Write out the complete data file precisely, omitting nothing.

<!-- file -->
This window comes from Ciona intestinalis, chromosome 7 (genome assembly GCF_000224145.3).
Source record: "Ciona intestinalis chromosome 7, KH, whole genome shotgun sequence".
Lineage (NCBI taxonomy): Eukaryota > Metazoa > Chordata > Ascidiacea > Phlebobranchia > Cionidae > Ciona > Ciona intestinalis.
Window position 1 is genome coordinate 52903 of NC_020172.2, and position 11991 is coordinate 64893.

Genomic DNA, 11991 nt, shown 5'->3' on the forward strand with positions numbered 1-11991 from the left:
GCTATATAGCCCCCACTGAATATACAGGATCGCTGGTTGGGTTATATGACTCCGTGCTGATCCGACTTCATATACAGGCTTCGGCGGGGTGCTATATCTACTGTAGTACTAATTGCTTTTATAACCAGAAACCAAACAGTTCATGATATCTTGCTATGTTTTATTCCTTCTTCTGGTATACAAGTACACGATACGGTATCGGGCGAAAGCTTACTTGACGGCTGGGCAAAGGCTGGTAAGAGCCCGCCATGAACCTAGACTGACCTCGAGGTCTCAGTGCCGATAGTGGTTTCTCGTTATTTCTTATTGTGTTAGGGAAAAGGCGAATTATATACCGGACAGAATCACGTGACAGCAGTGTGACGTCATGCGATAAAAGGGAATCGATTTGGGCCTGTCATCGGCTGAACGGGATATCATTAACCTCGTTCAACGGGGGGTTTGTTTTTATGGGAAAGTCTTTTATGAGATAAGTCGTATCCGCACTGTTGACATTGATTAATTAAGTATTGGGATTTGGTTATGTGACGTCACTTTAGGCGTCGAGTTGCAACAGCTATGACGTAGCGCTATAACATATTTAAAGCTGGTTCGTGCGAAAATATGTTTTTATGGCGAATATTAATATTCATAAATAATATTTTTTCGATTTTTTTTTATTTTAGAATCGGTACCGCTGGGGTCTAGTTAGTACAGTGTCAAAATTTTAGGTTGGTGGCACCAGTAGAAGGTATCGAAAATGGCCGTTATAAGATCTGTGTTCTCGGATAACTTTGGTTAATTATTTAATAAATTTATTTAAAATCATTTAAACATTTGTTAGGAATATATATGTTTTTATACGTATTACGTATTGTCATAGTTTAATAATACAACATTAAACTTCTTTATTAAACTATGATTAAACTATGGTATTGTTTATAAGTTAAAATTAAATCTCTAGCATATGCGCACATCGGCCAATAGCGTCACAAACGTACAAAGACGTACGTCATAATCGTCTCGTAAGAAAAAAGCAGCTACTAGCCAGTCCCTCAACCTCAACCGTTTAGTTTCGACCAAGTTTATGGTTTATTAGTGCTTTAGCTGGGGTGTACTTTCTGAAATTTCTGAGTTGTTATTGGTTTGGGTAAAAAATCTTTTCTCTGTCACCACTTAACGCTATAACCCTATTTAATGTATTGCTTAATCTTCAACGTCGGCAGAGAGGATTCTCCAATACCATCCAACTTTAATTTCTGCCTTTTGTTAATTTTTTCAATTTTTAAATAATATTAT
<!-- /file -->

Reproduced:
This window comes from Ciona intestinalis, chromosome 7 (genome assembly GCF_000224145.3).
Source record: "Ciona intestinalis chromosome 7, KH, whole genome shotgun sequence".
Lineage (NCBI taxonomy): Eukaryota > Metazoa > Chordata > Ascidiacea > Phlebobranchia > Cionidae > Ciona > Ciona intestinalis.
Window position 1 is genome coordinate 52903 of NC_020172.2, and position 11991 is coordinate 64893.

Genomic DNA, 11991 nt, shown 5'->3' on the forward strand with positions numbered 1-11991 from the left:
GCTATATAGCCCCCACTGAATATACAGGATCGCTGGTTGGGTTATATGACTCCGTGCTGATCCGACTTCATATACAGGCTTCGGCGGGGTGCTATATCTACTGTAGTACTAATTGCTTTTATAACCAGAAACCAAACAGTTCATGATATCTTGCTATGTTTTATTCCTTCTTCTGGTATACAAGTACACGATACGGTATCGGGCGAAAGCTTACTTGACGGCTGGGCAAAGGCTGGTAAGAGCCCGCCATGAACCTAGACTGACCTCGAGGTCTCAGTGCCGATAGTGGTTTCTCGTTATTTCTTATTGTGTTAGGGAAAAGGCGAATTATATACCGGACAGAATCACGTGACAGCAGTGTGACGTCATGCGATAAAAGGGAATCGATTTGGGCCTGTCATCGGCTGAACGGGATATCATTAACCTCGTTCAACGGGGGGTTTGTTTTTATGGGAAAGTCTTTTATGAGATAAGTCGTATCCGCACTGTTGACATTGATTAATTAAGTATTGGGATTTGGTTATGTGACGTCACTTTAGGCGTCGAGTTGCAACAGCTATGACGTAGCGCTATAACATATTTAAAGCTGGTTCGTGCGAAAATATGTTTTTATGGCGAATATTAATATTCATAAATAATATTTTTTCGATTTTTTTTTATTTTAGAATCGGTACCGCTGGGGTCTAGTTAGTACAGTGTCAAAATTTTAGGTTGGTGGCACCAGTAGAAGGTATCGAAAATGGCCGTTATAAGATCTGTGTTCTCGGATAACTTTGGTTAATTATTTAATAAATTTATTTAAAATCATTTAAACATTTGTTAGGAATATATATGTTTTTATACGTATTACGTATTGTCATAGTTTAATAATACAACATTAAACTTCTTTATTAAACTATGATTAAACTATGGTATTGTTTATAAGTTAAAATTAAATCTCTAGCATATGCGCACATCGGCCAATAGCGTCACAAACGTACAAAGACGTACGTCATAATCGTCTCGTAAGAAAAAAGCAGCTACTAGCCAGTCCCTCAACCTCAACCGTTTAGTTTCGACCAAGTTTATGGTTTATTAGTGCTTTAGCTGGGGTGTACTTTCTGAAATTTCTGAGTTGTTATTGGTTTGGGTAAAAAATCTTTTCTCTGTCACCACTTAACGCTATAACCCTATTTAATGTATTGCTTAATCTTCAACGTCGGCAGAGAGGATTCTCCAATACCATCCAACTTTAATTTCTGCCTTTTGTTAATTTTTTCAATTTTTAAATAATATTAT